Shop fave Nick Klein stumbles back in with sounds from the bathroom wall, not quite going down Wetherspoons and setting up the mic for the old geezer grogging in the urinal next to you, or generating lyrical content from cubicle wall scribblings but tough, rolling, psychedelic grit scraped from basement cludgies where the soap don’t shine. It’s five cuts of bruiser/boozer modular clobber running HOT with blown out, broken hand dryer distortion contorting your surroundings - fleeting moments of clarity feeling like your getting a good wash, as in hosed down in the back lane or thrown in a washing machine with a coupla bricks and cranked to the longest cycle. Another set of tough sluggers from NYC.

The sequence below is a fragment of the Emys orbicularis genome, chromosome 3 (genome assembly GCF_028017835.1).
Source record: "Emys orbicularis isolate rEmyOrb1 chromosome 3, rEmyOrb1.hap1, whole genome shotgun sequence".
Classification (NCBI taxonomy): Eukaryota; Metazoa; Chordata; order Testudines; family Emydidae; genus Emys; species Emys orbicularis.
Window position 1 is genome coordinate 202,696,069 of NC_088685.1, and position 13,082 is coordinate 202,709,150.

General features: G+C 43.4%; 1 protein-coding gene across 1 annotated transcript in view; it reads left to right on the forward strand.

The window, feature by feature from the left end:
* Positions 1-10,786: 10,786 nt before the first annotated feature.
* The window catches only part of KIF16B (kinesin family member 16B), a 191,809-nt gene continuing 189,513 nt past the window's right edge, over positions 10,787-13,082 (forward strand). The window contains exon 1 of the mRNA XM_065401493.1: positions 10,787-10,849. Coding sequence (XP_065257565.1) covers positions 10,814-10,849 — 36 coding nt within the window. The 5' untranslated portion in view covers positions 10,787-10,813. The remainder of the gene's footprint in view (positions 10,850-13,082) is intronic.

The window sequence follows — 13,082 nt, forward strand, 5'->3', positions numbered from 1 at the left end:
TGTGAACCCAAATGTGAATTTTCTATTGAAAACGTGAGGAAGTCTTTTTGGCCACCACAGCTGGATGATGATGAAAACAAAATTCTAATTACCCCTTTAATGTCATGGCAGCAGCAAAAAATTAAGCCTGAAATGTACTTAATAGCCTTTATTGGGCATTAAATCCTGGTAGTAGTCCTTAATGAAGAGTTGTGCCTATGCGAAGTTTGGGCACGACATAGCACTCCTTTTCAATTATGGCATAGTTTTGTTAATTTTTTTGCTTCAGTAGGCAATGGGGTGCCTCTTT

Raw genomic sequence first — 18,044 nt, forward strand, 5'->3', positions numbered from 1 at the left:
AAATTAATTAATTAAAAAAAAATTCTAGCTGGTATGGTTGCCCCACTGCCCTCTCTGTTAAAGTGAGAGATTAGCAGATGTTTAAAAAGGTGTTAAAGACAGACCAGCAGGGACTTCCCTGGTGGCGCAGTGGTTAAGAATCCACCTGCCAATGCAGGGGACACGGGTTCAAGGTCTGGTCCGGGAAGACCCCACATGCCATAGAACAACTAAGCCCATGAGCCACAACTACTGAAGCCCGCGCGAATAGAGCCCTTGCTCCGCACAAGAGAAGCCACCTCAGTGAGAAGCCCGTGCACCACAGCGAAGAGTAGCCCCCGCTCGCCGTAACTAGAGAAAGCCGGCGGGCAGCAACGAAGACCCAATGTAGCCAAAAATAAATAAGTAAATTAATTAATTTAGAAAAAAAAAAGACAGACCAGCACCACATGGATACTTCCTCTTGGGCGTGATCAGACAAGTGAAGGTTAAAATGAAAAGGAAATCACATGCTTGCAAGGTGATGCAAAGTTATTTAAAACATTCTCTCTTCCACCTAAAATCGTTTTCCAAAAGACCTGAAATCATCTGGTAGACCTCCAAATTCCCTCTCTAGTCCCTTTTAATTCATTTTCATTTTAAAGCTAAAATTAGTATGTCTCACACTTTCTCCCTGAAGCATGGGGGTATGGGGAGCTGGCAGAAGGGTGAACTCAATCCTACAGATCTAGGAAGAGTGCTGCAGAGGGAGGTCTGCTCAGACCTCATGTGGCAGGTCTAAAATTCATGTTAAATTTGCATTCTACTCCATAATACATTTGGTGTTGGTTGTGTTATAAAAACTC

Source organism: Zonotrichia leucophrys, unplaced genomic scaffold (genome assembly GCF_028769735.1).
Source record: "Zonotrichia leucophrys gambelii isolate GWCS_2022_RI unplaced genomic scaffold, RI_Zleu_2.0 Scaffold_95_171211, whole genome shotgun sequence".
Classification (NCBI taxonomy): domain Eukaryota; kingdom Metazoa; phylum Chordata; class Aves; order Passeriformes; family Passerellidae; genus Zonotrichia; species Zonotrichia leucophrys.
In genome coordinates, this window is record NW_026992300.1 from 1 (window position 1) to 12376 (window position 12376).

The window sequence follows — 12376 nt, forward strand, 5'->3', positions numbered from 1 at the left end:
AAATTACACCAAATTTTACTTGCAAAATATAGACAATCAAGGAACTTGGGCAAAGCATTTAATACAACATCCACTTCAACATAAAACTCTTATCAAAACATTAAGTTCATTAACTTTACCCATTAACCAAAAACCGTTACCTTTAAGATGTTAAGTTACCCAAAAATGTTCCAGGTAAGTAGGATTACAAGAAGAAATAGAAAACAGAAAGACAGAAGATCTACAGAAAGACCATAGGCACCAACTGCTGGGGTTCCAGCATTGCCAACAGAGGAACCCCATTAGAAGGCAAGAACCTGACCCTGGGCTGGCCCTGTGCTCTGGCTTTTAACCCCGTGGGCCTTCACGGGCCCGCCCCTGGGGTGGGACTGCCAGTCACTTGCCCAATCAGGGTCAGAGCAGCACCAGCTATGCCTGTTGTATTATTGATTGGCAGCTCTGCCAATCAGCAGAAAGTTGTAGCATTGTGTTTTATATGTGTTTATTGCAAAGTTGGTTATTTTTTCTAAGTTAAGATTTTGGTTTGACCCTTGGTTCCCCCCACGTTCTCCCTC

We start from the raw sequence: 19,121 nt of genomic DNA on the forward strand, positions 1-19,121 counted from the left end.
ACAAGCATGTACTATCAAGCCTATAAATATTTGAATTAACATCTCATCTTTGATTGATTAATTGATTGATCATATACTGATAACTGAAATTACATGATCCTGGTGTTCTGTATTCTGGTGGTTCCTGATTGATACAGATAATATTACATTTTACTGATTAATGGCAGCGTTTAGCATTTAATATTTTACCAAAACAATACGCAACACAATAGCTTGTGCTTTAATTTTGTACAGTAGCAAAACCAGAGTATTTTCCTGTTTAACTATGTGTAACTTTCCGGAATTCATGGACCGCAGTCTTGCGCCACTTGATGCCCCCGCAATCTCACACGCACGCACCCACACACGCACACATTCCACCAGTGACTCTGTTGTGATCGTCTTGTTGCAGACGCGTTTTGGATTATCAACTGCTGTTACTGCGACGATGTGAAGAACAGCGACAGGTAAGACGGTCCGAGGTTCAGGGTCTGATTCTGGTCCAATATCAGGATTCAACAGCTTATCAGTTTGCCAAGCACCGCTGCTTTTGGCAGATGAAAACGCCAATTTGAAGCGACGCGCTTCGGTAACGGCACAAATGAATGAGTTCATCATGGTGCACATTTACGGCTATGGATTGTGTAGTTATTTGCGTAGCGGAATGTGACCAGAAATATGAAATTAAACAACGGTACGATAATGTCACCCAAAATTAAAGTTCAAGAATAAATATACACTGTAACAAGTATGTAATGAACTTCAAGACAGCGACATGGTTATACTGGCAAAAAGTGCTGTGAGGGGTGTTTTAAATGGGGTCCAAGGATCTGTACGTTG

Sleeping giant on Egyptian/Algerian imprint NASHAZPHONE from earlier in the year, “BASTET” by Alberto Boccardi & Stefano Pilla is comprised of two shut-out-the-sun compositions (in four parts) - dynamic, troubled, electro- acoustic mesh that carry distant, suffocated melodies and deep, subsonic BEEFCAKE. Screamer. 100% recommendation if you are into Taj Mahal Travellers / Scott Douglas Gordon.